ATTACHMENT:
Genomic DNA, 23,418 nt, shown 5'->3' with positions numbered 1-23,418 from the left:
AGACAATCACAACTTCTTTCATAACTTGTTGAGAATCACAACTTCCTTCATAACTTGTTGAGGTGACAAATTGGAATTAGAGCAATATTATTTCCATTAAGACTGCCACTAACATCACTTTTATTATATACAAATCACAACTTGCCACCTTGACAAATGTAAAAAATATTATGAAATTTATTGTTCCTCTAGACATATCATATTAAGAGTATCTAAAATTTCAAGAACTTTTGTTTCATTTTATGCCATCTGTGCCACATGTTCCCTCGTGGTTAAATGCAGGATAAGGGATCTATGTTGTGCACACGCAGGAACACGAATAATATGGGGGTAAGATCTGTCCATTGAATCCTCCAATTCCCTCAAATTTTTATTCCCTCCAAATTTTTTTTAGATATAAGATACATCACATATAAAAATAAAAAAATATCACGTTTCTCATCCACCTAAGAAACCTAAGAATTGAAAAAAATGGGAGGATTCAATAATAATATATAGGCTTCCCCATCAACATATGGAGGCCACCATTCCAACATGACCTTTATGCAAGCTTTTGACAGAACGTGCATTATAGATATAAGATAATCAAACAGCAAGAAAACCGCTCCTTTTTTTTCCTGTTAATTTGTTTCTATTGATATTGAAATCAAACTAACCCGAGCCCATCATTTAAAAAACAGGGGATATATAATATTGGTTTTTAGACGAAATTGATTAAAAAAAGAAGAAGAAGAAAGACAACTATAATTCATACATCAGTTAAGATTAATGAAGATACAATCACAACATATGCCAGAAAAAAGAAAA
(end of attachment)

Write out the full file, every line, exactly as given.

Genomic DNA, 23,418 nt, shown 5'->3' with positions numbered 1-23,418 from the left:
AGACAATCACAACTTCTTTCATAACTTGTTGAGAATCACAACTTCCTTCATAACTTGTTGAGGTGACAAATTGGAATTAGAGCAATATTATTTCCATTAAGACTGCCACTAACATCACTTTTATTATATACAAATCACAACTTGCCACCTTGACAAATGTAAAAAATATTATGAAATTTATTGTTCCTCTAGACATATCATATTAAGAGTATCTAAAATTTCAAGAACTTTTGTTTCATTTTATGCCATCTGTGCCACATGTTCCCTCGTGGTTAAATGCAGGATAAGGGATCTATGTTGTGCACACGCAGGAACACGAATAATATGGGGGTAAGATCTGTCCATTGAATCCTCCAATTCCCTCAAATTTTTATTCCCTCCAAATTTTTTTTAGATATAAGATACATCACATATAAAAATAAAAAAATATCACGTTTCTCATCCACCTAAGAAACCTAAGAATTGAAAAAAATGGGAGGATTCAATAATAATATATAGGCTTCCCCATCAACATATGGAGGCCACCATTCCAACATGACCTTTATGCAAGCTTTTGACAGAACGTGCATTATAGATATAAGATAATCAAACAGCAAGAAAACCGCTCCTTTTTTTTCCTGTTAATTTGTTTCTATTGATATTGAAATCAAACTAACCCGAGCCCATCATTTAAAAAACAGGGGATATATAATATTGGTTTTTAGACGAAATTGATTAAAAAAAGAAGAAGAAGAAAGACAACTATAATTCATACATCAGTTAAGATTAATGAAGATACAATCACAACATATGCCAGAAAAAAGAAAA